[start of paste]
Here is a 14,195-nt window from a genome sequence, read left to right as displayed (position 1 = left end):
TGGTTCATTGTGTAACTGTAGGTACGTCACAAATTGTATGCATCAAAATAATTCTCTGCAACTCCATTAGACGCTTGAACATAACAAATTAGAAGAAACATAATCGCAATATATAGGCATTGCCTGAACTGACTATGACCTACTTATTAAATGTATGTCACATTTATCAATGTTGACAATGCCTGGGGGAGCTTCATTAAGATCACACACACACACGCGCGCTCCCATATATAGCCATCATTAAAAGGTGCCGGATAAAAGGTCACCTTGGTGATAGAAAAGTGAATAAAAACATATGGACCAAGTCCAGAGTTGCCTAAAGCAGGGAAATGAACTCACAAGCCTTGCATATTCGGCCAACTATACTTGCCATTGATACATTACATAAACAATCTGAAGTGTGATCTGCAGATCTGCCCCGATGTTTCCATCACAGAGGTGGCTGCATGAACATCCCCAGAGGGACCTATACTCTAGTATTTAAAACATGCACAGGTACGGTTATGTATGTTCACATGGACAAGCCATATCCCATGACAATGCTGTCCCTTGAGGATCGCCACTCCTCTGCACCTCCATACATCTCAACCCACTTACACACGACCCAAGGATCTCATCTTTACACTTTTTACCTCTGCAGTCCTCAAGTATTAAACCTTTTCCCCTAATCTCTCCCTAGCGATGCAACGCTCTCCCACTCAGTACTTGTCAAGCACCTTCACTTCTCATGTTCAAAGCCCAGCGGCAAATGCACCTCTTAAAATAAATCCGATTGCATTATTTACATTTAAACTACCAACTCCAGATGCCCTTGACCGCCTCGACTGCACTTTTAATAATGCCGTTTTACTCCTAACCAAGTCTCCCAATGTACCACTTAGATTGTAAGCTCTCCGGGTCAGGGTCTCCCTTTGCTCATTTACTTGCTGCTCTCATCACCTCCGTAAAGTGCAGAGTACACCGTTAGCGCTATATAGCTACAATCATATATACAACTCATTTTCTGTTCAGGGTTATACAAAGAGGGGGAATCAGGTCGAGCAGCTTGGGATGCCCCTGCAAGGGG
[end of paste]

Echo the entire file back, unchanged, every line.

Here is a 14,195-nt window from a genome sequence, read left to right as displayed (position 1 = left end):
TGGTTCATTGTGTAACTGTAGGTACGTCACAAATTGTATGCATCAAAATAATTCTCTGCAACTCCATTAGACGCTTGAACATAACAAATTAGAAGAAACATAATCGCAATATATAGGCATTGCCTGAACTGACTATGACCTACTTATTAAATGTATGTCACATTTATCAATGTTGACAATGCCTGGGGGAGCTTCATTAAGATCACACACACACACGCGCGCTCCCATATATAGCCATCATTAAAAGGTGCCGGATAAAAGGTCACCTTGGTGATAGAAAAGTGAATAAAAACATATGGACCAAGTCCAGAGTTGCCTAAAGCAGGGAAATGAACTCACAAGCCTTGCATATTCGGCCAACTATACTTGCCATTGATACATTACATAAACAATCTGAAGTGTGATCTGCAGATCTGCCCCGATGTTTCCATCACAGAGGTGGCTGCATGAACATCCCCAGAGGGACCTATACTCTAGTATTTAAAACATGCACAGGTACGGTTATGTATGTTCACATGGACAAGCCATATCCCATGACAATGCTGTCCCTTGAGGATCGCCACTCCTCTGCACCTCCATACATCTCAACCCACTTACACACGACCCAAGGATCTCATCTTTACACTTTTTACCTCTGCAGTCCTCAAGTATTAAACCTTTTCCCCTAATCTCTCCCTAGCGATGCAACGCTCTCCCACTCAGTACTTGTCAAGCACCTTCACTTCTCATGTTCAAAGCCCAGCGGCAAATGCACCTCTTAAAATAAATCCGATTGCATTATTTACATTTAAACTACCAACTCCAGATGCCCTTGACCGCCTCGACTGCACTTTTAATAATGCCGTTTTACTCCTAACCAAGTCTCCCAATGTACCACTTAGATTGTAAGCTCTCCGGGTCAGGGTCTCCCTTTGCTCATTTACTTGCTGCTCTCATCACCTCCGTAAAGTGCAGAGTACACCGTTAGCGCTATATAGCTACAATCATATATACAACTCATTTTCTGTTCAGGGTTATACAAAGAGGGGGAATCAGGTCGAGCAGCTTGGGATGCCCCTGCAAGGGG